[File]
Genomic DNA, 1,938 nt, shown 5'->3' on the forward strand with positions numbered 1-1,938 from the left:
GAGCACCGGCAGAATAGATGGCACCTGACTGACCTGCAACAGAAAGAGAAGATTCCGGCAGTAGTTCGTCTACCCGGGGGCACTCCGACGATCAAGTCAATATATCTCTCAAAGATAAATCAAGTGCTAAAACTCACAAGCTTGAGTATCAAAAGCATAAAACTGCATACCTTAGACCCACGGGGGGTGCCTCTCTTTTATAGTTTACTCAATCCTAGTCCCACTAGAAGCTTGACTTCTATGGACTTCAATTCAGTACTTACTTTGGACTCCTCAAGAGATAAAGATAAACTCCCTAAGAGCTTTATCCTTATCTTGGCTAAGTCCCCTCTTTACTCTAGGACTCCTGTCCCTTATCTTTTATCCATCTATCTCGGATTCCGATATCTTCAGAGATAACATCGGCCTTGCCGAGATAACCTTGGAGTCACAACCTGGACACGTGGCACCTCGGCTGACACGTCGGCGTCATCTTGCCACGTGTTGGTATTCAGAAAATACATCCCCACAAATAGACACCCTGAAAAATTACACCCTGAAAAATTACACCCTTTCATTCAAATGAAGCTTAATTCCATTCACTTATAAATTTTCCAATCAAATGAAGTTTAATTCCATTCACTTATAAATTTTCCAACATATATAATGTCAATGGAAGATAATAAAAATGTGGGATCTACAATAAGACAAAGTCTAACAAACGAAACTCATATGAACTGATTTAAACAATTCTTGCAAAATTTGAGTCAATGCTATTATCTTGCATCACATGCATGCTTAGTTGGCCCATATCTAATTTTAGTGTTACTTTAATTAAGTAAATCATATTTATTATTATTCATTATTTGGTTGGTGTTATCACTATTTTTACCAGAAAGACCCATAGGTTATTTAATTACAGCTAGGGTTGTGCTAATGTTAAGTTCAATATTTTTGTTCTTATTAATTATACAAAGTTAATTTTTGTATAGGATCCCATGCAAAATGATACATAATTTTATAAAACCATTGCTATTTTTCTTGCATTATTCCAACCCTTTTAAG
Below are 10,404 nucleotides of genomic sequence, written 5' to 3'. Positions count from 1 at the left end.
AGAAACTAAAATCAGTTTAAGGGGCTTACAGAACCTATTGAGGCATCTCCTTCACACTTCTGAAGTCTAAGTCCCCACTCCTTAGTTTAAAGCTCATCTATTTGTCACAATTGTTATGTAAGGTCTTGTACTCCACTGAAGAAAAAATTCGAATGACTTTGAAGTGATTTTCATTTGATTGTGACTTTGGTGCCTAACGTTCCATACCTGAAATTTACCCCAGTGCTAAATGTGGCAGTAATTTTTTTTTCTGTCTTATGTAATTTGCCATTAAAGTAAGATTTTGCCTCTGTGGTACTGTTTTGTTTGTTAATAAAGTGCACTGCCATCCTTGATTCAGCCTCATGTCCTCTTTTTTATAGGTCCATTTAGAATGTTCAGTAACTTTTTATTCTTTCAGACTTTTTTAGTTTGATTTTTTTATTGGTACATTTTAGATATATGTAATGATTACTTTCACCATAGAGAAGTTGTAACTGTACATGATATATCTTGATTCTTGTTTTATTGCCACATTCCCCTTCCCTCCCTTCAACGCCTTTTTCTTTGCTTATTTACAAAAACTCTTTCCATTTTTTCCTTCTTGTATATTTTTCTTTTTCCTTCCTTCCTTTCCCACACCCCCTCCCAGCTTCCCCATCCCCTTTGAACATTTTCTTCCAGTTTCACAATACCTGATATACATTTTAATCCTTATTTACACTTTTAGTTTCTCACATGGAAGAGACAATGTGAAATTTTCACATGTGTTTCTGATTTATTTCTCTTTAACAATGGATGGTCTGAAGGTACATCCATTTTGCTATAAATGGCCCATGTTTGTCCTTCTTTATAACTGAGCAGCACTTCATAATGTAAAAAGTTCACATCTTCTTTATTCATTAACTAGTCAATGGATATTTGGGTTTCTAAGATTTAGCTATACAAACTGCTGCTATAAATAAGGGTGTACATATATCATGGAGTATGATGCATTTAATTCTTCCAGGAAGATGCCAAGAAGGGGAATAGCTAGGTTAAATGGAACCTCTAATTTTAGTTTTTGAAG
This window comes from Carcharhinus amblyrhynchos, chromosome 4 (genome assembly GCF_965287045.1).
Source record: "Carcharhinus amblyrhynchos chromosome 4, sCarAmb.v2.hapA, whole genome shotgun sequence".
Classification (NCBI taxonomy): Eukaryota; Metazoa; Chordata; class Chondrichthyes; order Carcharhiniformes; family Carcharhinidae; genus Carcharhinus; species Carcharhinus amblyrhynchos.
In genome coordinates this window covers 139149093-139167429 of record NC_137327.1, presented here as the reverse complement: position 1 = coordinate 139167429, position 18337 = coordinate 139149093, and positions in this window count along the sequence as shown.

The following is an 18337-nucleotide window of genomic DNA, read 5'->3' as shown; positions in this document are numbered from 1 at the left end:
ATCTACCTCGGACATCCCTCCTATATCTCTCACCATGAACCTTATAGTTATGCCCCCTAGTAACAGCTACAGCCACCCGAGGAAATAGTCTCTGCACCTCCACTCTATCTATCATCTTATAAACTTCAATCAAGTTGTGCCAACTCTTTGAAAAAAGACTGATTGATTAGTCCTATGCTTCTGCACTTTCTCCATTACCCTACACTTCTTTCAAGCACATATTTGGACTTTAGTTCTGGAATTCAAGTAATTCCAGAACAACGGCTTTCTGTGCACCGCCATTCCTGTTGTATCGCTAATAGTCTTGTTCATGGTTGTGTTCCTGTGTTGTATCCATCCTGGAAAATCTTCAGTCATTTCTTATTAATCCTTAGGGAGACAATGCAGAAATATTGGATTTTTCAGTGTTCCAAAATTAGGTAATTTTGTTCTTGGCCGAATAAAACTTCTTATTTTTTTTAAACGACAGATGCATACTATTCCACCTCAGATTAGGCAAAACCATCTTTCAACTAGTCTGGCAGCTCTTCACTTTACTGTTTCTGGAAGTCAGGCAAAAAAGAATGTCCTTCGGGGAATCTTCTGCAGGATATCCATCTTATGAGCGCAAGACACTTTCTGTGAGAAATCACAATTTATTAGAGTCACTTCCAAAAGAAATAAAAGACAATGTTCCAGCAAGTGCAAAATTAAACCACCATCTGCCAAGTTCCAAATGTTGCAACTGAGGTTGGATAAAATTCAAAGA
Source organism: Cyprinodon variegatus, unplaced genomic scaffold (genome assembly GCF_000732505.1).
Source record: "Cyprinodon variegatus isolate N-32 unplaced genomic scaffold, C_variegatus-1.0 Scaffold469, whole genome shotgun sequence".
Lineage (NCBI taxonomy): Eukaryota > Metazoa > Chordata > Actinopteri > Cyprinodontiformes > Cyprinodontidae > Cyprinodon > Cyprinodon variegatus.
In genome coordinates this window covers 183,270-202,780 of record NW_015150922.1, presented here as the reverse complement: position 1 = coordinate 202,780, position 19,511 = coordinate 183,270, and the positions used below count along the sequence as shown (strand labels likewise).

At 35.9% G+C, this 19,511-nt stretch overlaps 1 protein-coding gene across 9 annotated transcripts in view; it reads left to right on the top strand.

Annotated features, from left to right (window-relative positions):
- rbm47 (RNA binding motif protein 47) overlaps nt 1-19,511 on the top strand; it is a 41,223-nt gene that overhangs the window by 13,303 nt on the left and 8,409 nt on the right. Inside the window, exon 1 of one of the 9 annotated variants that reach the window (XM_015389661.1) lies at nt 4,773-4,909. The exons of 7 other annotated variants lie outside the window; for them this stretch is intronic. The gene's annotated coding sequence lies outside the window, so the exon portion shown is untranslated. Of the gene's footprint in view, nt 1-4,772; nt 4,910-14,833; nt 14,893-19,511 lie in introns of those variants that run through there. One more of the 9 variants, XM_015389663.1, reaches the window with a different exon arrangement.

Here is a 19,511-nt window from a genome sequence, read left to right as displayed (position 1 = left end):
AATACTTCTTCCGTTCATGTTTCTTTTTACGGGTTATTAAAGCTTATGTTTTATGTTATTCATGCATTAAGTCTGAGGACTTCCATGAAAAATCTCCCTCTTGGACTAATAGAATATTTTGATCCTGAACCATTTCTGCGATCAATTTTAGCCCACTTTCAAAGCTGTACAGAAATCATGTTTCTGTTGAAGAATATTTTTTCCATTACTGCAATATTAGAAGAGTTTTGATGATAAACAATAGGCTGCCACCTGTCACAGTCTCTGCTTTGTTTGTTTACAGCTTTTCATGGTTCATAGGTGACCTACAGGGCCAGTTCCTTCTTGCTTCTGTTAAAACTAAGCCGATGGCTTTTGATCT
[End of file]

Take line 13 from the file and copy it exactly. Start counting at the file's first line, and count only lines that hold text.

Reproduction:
Lineage (NCBI taxonomy): Eukaryota > Metazoa > Chordata > Actinopteri > Cyprinodontiformes > Cyprinodontidae > Cyprinodon > Cyprinodon variegatus.